Autobiography as a method for preservice teachers to analyze their expressed beliefs of multicultural, anti-racist education: Three case studies
AuthorFernandez, Anita Elizabeth
KeywordsEducation, Teacher Training.
AdvisorMcCarty, Teresa L.
MetadataShow full item record
PublisherThe University of Arizona.
RightsCopyright © is held by the author. Digital access to this material is made possible by the University Libraries, University of Arizona. Further transmission, reproduction or presentation (such as public display or performance) of protected items is prohibited except with permission of the author.
AbstractRecently, teacher preparation programs have called for an increased awareness of issues surrounding the teaching of linguistic and cultural minority students. As the majority of preservice teachers are white and female, and with the growing diversity of incoming students, there is a noticeable need for discussions of race, privilege and power in teacher preparation programs. One way to open up this dialogue is with the use of narratives and autobiographies connected to courses in antiracist, multicultural education. In this qualitative study, a case study methodology was used to demonstrate the promise of autobiography as a tool for unpacking preservice teachers racial identities so that they might become better teachers for an increasingly diverse student population. This study took place over the course of an eight-week seminar which I conducted with three white, female preservice teachers. All three participants were required to complete this seminar as it is a mandatory course for their program. The setting for this seminar was a small, liberal arts college in a large city in the Southwestern United States. To better understand these three preservice teachers expressed beliefs of multicultural education and how these beliefs might be influenced by this seminar, multiple data sources were collected including recordings of class discussions, field notes, analytic memos, written documents and classroom artifacts. The constant comparative method (Glaser & Strauss, 1967) and analytic induction (LeCompte & Preissle, 1993) were used to analyze and interpret the data. Three major themes emerged from the data: what we learned; race, power and privilege; and narrative and autobiography as learning tools. Implications for teacher education from these cases include recommendations for curriculum and pedagogy, considerations for white preservice teachers, and the need for honesty and engagement in multicultural education courses.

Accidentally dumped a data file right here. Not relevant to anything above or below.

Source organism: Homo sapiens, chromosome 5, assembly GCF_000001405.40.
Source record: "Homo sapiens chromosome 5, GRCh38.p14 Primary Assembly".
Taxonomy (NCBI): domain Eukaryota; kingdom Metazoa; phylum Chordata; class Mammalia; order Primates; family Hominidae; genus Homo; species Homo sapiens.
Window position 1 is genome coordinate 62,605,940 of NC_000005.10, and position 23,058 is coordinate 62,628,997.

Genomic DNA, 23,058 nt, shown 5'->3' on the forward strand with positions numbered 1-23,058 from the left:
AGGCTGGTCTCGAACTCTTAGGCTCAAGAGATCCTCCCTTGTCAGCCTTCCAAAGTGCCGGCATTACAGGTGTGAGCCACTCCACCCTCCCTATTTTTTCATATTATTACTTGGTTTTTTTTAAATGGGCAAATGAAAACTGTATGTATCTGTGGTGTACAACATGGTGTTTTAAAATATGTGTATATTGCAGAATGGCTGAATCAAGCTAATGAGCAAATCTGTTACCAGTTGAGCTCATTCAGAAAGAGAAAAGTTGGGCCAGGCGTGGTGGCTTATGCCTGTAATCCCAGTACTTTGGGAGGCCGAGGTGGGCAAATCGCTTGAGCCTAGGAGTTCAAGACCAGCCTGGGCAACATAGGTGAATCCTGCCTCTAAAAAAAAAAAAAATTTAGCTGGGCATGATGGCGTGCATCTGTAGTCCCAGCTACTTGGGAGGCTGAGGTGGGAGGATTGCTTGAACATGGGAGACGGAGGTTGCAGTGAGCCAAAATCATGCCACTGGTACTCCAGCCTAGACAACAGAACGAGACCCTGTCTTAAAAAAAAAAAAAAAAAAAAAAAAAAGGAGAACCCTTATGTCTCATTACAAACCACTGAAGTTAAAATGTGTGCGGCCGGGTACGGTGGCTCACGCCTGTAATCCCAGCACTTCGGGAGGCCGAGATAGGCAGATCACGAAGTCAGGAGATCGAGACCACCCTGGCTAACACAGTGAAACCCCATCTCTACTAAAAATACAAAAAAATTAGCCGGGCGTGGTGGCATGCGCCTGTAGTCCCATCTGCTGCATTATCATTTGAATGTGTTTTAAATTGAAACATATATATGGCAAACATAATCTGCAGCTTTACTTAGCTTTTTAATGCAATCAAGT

Degree ProgramGraduate College
Language, Reading and Culture